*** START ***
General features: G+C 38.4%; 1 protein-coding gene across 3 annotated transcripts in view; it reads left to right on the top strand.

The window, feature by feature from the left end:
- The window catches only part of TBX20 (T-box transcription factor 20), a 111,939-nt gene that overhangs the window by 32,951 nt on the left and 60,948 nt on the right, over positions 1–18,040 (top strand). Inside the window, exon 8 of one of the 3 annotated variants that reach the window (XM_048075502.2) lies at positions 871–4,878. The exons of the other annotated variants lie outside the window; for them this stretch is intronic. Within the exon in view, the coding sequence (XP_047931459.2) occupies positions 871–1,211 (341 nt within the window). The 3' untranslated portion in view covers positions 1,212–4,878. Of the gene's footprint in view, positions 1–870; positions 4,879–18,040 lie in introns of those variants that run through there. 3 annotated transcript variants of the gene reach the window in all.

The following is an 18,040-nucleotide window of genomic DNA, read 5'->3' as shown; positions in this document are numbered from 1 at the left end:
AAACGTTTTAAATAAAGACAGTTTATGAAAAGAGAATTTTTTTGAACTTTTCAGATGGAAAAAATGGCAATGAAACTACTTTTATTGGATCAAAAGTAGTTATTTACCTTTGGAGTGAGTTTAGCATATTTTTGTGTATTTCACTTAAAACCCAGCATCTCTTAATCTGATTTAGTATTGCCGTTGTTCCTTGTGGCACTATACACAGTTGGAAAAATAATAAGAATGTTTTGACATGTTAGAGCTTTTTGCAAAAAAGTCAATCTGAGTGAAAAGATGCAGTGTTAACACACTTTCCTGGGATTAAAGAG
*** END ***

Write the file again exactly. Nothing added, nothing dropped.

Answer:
General features: G+C 38.4%; 1 protein-coding gene across 3 annotated transcripts in view; it reads left to right on the top strand.

The window, feature by feature from the left end:
- The window catches only part of TBX20 (T-box transcription factor 20), a 111,939-nt gene that overhangs the window by 32,951 nt on the left and 60,948 nt on the right, over positions 1–18,040 (top strand). Inside the window, exon 8 of one of the 3 annotated variants that reach the window (XM_048075502.2) lies at positions 871–4,878. The exons of the other annotated variants lie outside the window; for them this stretch is intronic. Within the exon in view, the coding sequence (XP_047931459.2) occupies positions 871–1,211 (341 nt within the window). The 3' untranslated portion in view covers positions 1,212–4,878. Of the gene's footprint in view, positions 1–870; positions 4,879–18,040 lie in introns of those variants that run through there. 3 annotated transcript variants of the gene reach the window in all.

The following is an 18,040-nucleotide window of genomic DNA, read 5'->3' as shown; positions in this document are numbered from 1 at the left end:
AAACGTTTTAAATAAAGACAGTTTATGAAAAGAGAATTTTTTTGAACTTTTCAGATGGAAAAAATGGCAATGAAACTACTTTTATTGGATCAAAAGTAGTTATTTACCTTTGGAGTGAGTTTAGCATATTTTTGTGTATTTCACTTAAAACCCAGCATCTCTTAATCTGATTTAGTATTGCCGTTGTTCCTTGTGGCACTATACACAGTTGGAAAAATAATAAGAATGTTTTGACATGTTAGAGCTTTTTGCAAAAAAGTCAATCTGAGTGAAAAGATGCAGTGTTAACACACTTTCCTGGGATTAAAGAG